8 Interesting Facts About Tap Water

By Ashley Henshaw. May 7th 2016

We often take our tap water for granted – it’s always available in a seemingly endless supply. But there is a lot more to tap water than you might imagine. Here are some of the most interesting facts about tap water.

Tap Water Is Safer Than You Think

Although the taste (and even appearance) may make you believe otherwise, Centers for Disease Control and Prevention (CDC) reports that the U.S. has the safest drinking water supply in the world. More than 286 million Americans get their water from a community water system. These systems are regulated by the U.S. Environmental Protection Agency (EPA), which means that they have to meet strict safety standards. No matter where you live in the U.S., the tap water supply is safe according to EPA regulations.

[Related: Is Tap Water Safe To Drink?]

Not All Tap Water Comes From Ground Water

Many people have the idea that the water under ground is the only source for local tap water supplies. While ground water is the source for some areas, many communities actually get their tap water from surface water, which is what collects in streams, rivers, lakes and reservoirs. In fact, 68 percent of community water system users get their tap water from a surface water source. Surface water is always treated first to remove possible contaminants and to improve its taste, so it’s just as safe to drink as ground water.

Bottled Water And Tap Water Are Sometimes The Same Thing

According to the EPA, some of the bottled water you pay a dollar or more for per bottle actually contains water from a municipal water supply, which is the same source that tap water comes from. These reports estimate that more than 25 percent of bottled water is the same as tap water.

[Related: Different Types Of Bottled Water Explained]

Tap Water Costs You Next To Nothing

Getting water straight from the tap is practically free. That can add up to some huge savings when you choose tap over bottled water – drinking the recommended 8 glasses of water per day from your tap costs you about 50 cents per year. If you drank the same amount from bottled water, it would cost up to $1,400 over the course of the year. Next time, save money by bringing along your own water bottle from home rather than shelling out extra for bottled water.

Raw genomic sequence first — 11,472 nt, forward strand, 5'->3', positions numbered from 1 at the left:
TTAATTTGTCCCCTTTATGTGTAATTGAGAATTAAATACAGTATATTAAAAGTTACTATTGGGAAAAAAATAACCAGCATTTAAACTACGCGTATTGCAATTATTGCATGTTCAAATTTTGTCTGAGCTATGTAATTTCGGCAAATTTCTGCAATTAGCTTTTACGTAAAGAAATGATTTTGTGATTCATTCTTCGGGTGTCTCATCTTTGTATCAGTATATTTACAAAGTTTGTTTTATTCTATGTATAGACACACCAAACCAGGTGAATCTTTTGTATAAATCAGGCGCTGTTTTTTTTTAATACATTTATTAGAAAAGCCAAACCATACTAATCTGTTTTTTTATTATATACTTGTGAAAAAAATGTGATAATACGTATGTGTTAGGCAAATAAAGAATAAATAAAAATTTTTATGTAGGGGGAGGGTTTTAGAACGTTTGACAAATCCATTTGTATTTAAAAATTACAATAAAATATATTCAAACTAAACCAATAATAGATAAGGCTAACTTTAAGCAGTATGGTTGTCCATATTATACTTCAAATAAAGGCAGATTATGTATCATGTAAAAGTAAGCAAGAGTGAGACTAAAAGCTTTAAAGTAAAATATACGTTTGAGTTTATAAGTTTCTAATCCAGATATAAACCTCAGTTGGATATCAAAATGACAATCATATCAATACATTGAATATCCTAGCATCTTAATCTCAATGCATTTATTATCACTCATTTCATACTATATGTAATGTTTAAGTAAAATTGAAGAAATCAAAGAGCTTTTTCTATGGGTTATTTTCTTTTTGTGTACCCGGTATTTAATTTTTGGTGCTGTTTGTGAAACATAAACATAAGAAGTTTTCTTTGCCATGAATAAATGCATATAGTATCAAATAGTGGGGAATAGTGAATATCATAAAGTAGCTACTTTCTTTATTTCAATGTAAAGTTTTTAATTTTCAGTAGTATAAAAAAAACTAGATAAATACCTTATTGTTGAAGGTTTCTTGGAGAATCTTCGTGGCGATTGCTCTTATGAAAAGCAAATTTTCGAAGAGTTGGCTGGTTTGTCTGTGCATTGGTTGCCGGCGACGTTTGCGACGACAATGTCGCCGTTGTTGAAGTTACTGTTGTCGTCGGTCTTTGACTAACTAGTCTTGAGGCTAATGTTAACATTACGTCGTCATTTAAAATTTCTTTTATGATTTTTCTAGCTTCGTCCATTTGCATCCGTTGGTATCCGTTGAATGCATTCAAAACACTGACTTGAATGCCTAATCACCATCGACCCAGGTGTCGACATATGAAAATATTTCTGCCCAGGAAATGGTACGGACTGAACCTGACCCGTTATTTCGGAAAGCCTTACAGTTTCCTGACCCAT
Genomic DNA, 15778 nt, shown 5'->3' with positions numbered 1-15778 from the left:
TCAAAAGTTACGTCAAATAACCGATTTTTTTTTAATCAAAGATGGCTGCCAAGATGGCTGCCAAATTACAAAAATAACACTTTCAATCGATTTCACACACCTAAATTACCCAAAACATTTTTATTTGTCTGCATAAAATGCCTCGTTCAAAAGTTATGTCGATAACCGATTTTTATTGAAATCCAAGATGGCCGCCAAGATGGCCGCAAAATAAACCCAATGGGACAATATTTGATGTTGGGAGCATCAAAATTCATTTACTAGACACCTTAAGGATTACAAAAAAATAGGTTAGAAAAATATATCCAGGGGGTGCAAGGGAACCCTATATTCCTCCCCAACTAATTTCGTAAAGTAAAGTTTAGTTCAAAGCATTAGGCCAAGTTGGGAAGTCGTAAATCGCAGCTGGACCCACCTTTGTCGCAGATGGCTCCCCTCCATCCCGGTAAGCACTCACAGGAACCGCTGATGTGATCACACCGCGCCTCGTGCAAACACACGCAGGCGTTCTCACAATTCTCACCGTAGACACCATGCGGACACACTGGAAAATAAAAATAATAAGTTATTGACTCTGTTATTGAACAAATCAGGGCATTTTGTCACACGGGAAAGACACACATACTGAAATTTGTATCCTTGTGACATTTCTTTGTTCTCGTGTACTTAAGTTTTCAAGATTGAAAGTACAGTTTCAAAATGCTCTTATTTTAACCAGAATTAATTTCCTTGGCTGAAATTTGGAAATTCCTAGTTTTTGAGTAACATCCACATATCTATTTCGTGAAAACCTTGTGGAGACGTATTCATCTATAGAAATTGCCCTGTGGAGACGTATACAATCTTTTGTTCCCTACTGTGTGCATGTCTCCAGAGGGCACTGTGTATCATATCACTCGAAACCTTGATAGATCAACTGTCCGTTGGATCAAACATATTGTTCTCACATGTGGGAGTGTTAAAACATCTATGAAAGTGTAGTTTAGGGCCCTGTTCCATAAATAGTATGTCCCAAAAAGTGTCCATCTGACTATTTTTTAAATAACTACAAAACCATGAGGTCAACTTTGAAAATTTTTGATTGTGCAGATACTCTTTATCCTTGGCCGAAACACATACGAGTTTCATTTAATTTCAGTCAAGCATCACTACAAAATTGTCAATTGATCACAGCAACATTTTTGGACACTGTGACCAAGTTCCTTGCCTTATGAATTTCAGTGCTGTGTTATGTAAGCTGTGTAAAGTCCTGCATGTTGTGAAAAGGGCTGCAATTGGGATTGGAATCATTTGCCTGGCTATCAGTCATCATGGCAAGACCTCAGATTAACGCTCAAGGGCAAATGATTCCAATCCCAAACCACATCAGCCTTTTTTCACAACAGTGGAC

[Related: Water Versus Sports Drinks: Staying Hydrated]

Tap Water Can Potentially Make You Sick…But It’s Unlikely

Even though tap water supplies are closely regulated by the EPA, there is still the chance that your water supply could become contaminated. Some of the most common sources of contamination include:

  • Sewage releases
  • Arsenic, radon, uranium and other naturally occurring minerals and chemicals
  • Manufacturing processes involving heavy metal cyanide and other harmful substances
  • Land use practices such as fertilizers, pesticides, livestock, etc.
  • Malfunctioning septic systems or other on-site wastewater treatment

These contaminants can potentially cause those who drink the dirty water to become ill. Possible health issues from drinking contaminated water include gastrointestinal illness, reproductive problems or neurological disorders. Infants, young children, pregnant women and the elderly are most susceptible to these health concerns. However, instances of illness resulting from contaminated water are very rare so drinking from the tap isn’t a major concern.

You Can Look Up Reports On Your Local Tap Water

Every community water supply has to release an annual report on the quality of the local drinking water. This includes information about contaminants in the area and the water’s source. If you have any concerns about drinking tap water, check out the report on your local water supply to see how safe the water really is.

The Cost Of Tap Water Is Rising

Although it’s still “dirt cheap” by most standards, the cost of tap water is rising as a result of the aging infrastructure through which many community water systems operate. There are also rising costs of complying with health and safety regulations as well as the cost of expanding service areas as more homes are built. Therefore, many homeowners may see their water bills slowly rising. However, even with increases in rates most water and sewer bills tend to cost only about 0.5 percent of household income.

Americans Use More Water Per Day Than Most Countries

The EPA reports that the average American uses about 90 gallons of water a day at home, which averages out to about 107,000 gallons a year. This is far more than people in other countries, regardless of whether those countries are developed or not. Europeans, for example, use about 53 gallons a day, while a Sub-Saharan citizen uses only 3-5 gallons daily.

Bottom Line

In the U.S., we are fortunate to have a very safe drinking water supply. Take advantage of this by using tap water over bottled water, which will reduce waste from plastic water bottles. If you want to learn more, contact your local government to find out more about your local water supply.


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